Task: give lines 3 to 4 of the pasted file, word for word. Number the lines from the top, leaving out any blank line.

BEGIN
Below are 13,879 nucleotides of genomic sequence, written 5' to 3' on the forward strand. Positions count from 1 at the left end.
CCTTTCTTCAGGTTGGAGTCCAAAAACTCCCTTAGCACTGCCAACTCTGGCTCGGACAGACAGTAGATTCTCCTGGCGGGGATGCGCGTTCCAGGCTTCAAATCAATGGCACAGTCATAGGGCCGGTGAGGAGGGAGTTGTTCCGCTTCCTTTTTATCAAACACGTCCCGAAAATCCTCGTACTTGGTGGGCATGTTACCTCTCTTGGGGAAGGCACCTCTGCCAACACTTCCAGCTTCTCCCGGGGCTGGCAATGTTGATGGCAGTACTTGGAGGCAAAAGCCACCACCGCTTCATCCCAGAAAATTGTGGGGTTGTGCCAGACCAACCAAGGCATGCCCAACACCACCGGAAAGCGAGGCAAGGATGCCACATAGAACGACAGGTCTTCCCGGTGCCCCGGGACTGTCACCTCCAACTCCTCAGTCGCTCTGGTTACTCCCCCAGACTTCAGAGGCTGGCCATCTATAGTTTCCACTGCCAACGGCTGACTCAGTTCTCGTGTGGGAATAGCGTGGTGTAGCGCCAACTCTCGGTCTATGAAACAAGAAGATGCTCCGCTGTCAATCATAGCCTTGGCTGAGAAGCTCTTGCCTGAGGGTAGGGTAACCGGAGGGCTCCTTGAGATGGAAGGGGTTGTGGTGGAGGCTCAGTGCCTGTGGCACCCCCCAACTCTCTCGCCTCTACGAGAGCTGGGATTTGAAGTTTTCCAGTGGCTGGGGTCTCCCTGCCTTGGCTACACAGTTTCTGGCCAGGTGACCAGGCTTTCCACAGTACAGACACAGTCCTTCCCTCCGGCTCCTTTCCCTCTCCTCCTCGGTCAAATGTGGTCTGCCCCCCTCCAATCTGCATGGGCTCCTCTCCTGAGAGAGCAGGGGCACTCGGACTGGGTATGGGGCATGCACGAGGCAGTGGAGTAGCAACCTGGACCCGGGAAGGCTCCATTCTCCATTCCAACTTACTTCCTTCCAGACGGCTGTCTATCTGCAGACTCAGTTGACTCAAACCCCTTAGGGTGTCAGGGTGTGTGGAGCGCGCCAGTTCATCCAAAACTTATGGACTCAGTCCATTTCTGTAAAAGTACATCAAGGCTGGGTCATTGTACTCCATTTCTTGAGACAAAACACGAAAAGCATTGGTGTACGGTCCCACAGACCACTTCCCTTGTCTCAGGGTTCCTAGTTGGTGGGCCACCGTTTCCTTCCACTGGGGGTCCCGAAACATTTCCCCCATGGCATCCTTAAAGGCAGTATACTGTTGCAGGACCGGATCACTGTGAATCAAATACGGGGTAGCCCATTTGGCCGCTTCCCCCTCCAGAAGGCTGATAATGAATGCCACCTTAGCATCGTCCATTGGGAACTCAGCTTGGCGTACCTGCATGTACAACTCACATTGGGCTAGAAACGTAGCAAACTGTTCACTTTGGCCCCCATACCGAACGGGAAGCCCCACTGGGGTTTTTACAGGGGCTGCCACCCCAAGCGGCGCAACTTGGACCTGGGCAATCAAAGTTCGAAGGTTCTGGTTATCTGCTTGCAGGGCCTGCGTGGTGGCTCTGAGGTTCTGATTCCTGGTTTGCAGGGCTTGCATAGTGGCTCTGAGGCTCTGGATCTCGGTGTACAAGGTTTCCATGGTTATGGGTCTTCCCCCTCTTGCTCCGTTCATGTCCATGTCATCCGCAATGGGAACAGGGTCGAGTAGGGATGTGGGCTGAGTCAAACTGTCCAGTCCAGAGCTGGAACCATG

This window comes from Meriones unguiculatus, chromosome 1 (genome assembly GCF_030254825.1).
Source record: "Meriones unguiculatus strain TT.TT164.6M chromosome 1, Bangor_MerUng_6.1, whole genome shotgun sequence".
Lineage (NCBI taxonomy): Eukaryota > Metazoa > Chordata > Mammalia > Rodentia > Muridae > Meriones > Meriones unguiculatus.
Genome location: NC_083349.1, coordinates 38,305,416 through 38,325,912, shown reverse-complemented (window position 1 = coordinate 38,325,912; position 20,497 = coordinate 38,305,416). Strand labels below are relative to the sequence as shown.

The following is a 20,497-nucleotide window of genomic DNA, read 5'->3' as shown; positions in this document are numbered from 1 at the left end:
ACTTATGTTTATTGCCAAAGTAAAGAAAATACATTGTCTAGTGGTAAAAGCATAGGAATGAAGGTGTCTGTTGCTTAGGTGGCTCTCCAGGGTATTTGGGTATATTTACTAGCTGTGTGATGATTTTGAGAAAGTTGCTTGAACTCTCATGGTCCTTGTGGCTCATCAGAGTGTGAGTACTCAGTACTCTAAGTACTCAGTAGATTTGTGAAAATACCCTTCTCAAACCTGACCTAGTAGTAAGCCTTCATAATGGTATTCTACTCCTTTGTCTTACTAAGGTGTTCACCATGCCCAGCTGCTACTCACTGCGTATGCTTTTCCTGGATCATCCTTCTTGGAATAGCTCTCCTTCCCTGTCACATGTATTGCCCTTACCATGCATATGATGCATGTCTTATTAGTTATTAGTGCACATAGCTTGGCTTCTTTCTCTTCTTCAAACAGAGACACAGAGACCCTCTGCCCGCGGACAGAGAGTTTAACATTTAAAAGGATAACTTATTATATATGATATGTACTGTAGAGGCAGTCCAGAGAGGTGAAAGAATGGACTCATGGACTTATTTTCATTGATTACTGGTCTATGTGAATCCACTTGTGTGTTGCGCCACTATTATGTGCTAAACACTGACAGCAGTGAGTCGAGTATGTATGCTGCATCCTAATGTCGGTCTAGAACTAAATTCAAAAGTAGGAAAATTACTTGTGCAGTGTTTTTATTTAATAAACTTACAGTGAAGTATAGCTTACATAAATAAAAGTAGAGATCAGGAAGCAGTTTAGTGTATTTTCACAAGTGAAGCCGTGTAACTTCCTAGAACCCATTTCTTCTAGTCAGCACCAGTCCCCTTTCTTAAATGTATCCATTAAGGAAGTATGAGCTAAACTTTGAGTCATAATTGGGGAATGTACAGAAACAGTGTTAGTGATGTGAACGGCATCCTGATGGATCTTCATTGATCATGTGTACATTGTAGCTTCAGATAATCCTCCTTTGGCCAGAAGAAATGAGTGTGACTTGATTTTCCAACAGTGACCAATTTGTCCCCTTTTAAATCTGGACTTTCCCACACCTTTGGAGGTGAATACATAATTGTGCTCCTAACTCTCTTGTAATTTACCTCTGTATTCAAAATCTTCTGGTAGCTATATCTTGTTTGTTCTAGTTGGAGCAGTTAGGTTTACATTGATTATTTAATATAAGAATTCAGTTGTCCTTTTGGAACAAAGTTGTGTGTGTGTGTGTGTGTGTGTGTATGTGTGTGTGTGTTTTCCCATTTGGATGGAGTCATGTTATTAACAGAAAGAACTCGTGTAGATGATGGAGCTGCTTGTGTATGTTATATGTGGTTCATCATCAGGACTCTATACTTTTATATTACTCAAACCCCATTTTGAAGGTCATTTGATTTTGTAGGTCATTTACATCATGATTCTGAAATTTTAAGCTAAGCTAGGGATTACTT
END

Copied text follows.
This window comes from Meriones unguiculatus, chromosome 1 (genome assembly GCF_030254825.1).
Source record: "Meriones unguiculatus strain TT.TT164.6M chromosome 1, Bangor_MerUng_6.1, whole genome shotgun sequence".